To anyone actively involved in data privacy and security, the recommendations seem frighteningly basic:

build security into devices at the outset, rather than as an afterthought in the design process;

train employees about the importance of security, and ensure that security is managed at an appropriate level in the organization;

ensure that when outside service providers are hired, that those providers are capable of maintaining reasonable security, and provide reasonable oversight of the providers;

when a security risk is identified, consider a “defense-in-depth” strategy whereby multiple layers of security may be used to defend against a particular risk;

consider measures to keep unauthorized users from accessing a consumer’s device, data, or personal information stored on the network;

monitor connected devices throughout their expected life cycle, and where feasible, provide security patches to cover known risks.

consider data minimization – that is, limiting the collection of consumer data, and retaining that information only for a set period of time, and not indefinitely;

notify consumers and give them choices about how their information will be used, particularly when the data collection is beyond consumers’ reasonable expectations.

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An Open Letter to the People Who Brought Us HIPAA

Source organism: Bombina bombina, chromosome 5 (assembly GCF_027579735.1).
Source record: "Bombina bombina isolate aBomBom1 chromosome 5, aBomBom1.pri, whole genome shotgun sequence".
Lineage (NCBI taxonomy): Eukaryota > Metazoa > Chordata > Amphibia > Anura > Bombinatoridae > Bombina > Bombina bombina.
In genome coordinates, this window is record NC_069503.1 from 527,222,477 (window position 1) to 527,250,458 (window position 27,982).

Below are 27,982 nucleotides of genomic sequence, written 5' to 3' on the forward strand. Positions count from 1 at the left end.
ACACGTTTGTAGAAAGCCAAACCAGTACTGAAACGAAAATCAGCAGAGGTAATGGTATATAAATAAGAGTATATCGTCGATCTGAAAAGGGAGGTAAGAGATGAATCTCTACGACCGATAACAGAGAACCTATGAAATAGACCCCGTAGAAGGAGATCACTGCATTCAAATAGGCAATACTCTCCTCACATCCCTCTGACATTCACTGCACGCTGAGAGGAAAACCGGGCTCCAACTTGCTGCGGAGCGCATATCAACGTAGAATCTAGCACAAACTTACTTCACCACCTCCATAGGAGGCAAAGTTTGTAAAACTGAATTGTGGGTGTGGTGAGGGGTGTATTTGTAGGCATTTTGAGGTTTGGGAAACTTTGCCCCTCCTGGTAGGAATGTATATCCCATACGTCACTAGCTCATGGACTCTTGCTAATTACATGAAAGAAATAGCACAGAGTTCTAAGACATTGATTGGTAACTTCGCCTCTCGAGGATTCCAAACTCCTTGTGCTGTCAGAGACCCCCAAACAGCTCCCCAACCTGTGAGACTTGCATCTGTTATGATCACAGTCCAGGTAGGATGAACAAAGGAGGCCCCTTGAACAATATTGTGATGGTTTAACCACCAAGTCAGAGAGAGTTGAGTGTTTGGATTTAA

flying cadeuciiOver the last five years, the United States has undergone more significant changes to its health care system perhaps since Medicare and Medicaid were introduced in the 1960s. The Health Information Technology for Economic and Clinical Health (HITECH) Act in 2009 and the Patient Protection and Affordable Care Act of 2010 have paved the way for tremendous changes to our system’s information backbone and aim to provide more Americans access to health care.

But one often-overlooked segment of our health care system has been letting us down. Patients’ access to their own medical information remains limited. The HIPAA Privacy Rule grants individuals the right to copies of their own medical records, but it comes at a noteworthy cost—health care providers are allowed to charge patients a fee for each record request. As explained on the Department of Health and Human Services’ website, “the Privacy Rule permits the covered entity to impose reasonable, cost-based fees.”

HIPAA is a federal regulation, so the states have each imposed guidelines outlining their own interpretations of “reasonable.” Ideally, the price of a record request would remain relatively constant—after all, the cost of producing these records does not differ significantly from state to state. But in reality, the cost of requesting one’s medical record is not only unreasonably expensive; it is also inconsistent, costing dramatically different amounts based on local regulation.Continue reading…